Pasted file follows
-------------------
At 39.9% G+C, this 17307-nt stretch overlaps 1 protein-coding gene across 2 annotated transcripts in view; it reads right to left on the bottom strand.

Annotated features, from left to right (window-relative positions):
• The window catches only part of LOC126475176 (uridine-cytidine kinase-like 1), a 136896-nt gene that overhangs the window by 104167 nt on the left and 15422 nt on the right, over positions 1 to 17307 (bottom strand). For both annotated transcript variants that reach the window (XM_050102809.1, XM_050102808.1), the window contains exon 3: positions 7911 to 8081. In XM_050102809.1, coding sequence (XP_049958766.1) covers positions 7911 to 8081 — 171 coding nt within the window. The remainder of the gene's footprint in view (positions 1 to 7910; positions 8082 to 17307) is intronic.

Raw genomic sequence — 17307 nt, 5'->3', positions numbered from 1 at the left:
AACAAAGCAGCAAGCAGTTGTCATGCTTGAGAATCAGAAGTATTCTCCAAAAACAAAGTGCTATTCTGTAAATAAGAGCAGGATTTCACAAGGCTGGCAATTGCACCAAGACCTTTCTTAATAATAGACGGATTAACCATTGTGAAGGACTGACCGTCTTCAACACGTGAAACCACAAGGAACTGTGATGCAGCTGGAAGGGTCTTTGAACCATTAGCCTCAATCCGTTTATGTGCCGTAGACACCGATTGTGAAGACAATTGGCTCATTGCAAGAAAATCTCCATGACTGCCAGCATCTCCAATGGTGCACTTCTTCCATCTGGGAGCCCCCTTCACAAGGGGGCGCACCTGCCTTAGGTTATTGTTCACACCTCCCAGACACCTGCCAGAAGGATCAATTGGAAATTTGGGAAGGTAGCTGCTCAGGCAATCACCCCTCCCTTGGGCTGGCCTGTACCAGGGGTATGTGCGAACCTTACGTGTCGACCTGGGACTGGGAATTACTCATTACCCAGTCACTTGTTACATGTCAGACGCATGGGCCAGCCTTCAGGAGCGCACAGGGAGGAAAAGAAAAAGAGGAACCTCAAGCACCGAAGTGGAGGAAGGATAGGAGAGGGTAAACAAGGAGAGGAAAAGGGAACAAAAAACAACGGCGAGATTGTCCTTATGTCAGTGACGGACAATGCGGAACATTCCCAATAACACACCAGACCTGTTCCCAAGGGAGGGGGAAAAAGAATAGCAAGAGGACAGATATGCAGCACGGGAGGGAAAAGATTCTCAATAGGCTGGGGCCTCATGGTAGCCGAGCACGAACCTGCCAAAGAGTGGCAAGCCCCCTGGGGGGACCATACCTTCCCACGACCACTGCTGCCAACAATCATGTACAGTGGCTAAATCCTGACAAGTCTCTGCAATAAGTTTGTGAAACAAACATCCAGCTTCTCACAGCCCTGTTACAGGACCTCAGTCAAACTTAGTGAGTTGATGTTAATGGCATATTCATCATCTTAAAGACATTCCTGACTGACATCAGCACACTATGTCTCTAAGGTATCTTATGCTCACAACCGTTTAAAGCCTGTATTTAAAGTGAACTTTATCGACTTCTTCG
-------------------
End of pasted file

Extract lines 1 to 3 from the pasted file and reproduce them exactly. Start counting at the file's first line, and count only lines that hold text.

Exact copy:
At 39.9% G+C, this 17307-nt stretch overlaps 1 protein-coding gene across 2 annotated transcripts in view; it reads right to left on the bottom strand.

Annotated features, from left to right (window-relative positions):
• The window catches only part of LOC126475176 (uridine-cytidine kinase-like 1), a 136896-nt gene that overhangs the window by 104167 nt on the left and 15422 nt on the right, over positions 1 to 17307 (bottom strand). For both annotated transcript variants that reach the window (XM_050102809.1, XM_050102808.1), the window contains exon 3: positions 7911 to 8081. In XM_050102809.1, coding sequence (XP_049958766.1) covers positions 7911 to 8081 — 171 coding nt within the window. The remainder of the gene's footprint in view (positions 1 to 7910; positions 8082 to 17307) is intronic.